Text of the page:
References[edit | edit source]
- The Clarion-Ledger, May 29, 2007
- No Pretense to Honesty: County Government Corruption in Mississippi, Nicholls St. Univ. and Univ. of Miss., May 2003
- The Clarion-Ledger, June 17, 2007
- TIME Magazine, November 16, 1987
- New York Times Magazine, February 28, 1988
- AGENCY GROUP, 05. "Doe Announces More Key Administration Posts." FDCH Regulatory Intelligence Database (n.d.): Regional Business News. Web. 3 Nov. 2011.
- PETER, APPLEBOME. "Mississippi Governor's Record at Issue." New York Times 16 Sept. 1991: 8. Newspaper Source Plus. Web. 3 Nov. 2011.
- Fortune Magazine, May 28, 1990
- TIME Magazine, November 18, 1991
- Inventory of Conflict & Environment, Saudi-Yemen border dispute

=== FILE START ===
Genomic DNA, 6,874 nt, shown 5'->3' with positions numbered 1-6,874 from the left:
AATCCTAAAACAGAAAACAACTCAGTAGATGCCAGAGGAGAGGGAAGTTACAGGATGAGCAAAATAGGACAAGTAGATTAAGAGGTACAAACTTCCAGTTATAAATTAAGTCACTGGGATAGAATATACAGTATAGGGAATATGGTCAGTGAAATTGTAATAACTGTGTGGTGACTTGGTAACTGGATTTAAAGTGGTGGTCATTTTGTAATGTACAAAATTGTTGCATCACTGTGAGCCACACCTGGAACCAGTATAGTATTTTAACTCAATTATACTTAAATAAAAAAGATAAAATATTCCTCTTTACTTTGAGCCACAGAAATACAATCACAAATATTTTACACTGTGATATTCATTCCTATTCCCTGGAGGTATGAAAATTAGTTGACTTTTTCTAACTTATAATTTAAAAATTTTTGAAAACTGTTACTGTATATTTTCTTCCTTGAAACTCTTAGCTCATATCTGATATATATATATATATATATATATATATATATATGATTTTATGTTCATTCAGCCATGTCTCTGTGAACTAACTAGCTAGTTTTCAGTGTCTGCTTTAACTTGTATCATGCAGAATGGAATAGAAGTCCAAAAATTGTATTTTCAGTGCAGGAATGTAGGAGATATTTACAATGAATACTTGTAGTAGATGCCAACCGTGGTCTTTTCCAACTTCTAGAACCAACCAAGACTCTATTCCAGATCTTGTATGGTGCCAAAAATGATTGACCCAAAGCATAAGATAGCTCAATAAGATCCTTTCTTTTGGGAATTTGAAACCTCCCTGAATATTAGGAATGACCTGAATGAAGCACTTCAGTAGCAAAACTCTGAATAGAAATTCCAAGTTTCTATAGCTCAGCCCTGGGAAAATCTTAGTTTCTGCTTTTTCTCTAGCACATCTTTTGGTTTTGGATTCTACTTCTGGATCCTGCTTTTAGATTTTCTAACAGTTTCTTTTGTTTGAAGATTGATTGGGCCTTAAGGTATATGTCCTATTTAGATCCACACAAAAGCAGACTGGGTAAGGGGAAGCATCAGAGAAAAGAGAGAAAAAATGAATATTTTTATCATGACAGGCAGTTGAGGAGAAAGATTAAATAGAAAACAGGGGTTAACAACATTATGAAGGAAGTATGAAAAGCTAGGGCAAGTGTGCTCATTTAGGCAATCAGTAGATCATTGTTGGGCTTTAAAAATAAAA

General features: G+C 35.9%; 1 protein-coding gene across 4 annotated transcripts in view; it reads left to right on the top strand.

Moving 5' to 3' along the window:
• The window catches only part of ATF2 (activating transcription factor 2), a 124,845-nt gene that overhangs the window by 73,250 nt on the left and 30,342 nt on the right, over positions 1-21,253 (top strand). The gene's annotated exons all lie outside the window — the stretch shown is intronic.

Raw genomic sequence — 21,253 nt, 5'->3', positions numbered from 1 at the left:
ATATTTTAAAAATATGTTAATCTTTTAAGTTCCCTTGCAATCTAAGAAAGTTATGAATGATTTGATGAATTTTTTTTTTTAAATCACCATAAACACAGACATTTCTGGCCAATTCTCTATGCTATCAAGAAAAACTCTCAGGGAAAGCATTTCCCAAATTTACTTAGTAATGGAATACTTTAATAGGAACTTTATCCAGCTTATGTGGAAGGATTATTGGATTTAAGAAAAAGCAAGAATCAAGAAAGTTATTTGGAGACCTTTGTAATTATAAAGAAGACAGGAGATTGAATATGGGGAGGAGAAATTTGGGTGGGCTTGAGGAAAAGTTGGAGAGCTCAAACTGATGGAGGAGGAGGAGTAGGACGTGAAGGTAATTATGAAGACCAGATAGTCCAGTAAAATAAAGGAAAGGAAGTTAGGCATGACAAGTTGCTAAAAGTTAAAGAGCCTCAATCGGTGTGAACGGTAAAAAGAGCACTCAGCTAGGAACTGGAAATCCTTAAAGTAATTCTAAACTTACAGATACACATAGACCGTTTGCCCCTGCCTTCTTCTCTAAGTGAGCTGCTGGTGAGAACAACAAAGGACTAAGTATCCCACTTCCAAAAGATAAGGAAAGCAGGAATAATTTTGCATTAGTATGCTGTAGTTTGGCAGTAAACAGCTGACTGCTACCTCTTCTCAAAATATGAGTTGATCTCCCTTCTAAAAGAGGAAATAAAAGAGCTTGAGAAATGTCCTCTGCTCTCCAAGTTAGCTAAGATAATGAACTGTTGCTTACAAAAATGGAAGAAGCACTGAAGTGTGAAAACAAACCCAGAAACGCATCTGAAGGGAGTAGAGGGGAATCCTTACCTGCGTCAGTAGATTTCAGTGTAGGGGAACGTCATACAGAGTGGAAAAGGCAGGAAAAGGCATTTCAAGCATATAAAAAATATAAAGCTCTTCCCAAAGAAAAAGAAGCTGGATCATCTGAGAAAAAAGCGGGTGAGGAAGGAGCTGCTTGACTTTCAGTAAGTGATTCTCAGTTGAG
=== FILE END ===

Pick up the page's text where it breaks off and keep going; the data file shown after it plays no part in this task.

- Operation Vigilant Warrior
- OPM-SANG background
- State Dept. press briefing, August 6, 2002
- Boeing aircraft sale to Saudi Arabia
- TEP6 telecommunications project
- Staff reporter (2009-05-19). "Mabus Sworn in as New Navy Secretary". NNS. http://www.defenselink.mil/news/newsarticle.aspx?id=18435. Retrieved 2009-05-20. "Ray Mabus, former Mississippi governor and U.S. ambassador to the Kingdom of Saudi Arabia, was sworn in May 19 as the 75th secretary of the Navy" (Archived by WebCite at webcitation.org)
- Gary Robbins; Elizabeth Aguilera (18 May 2011). "Navy secretary names ship after Cesar Chavez". http://www.utsandiego.com/news/2011/may/18/navy-secretary-names-ship-after-cesar-chavez/. Retrieved 7 March 2012. "Mabus' remarks came amid controversy. On Tuesday, Hunter issued a statement saying, "Naming a ship after César Chávez goes right along with other recent decisions by the Navy that appear to be more about making a political statement than upholding the Navy’s history and tradition.""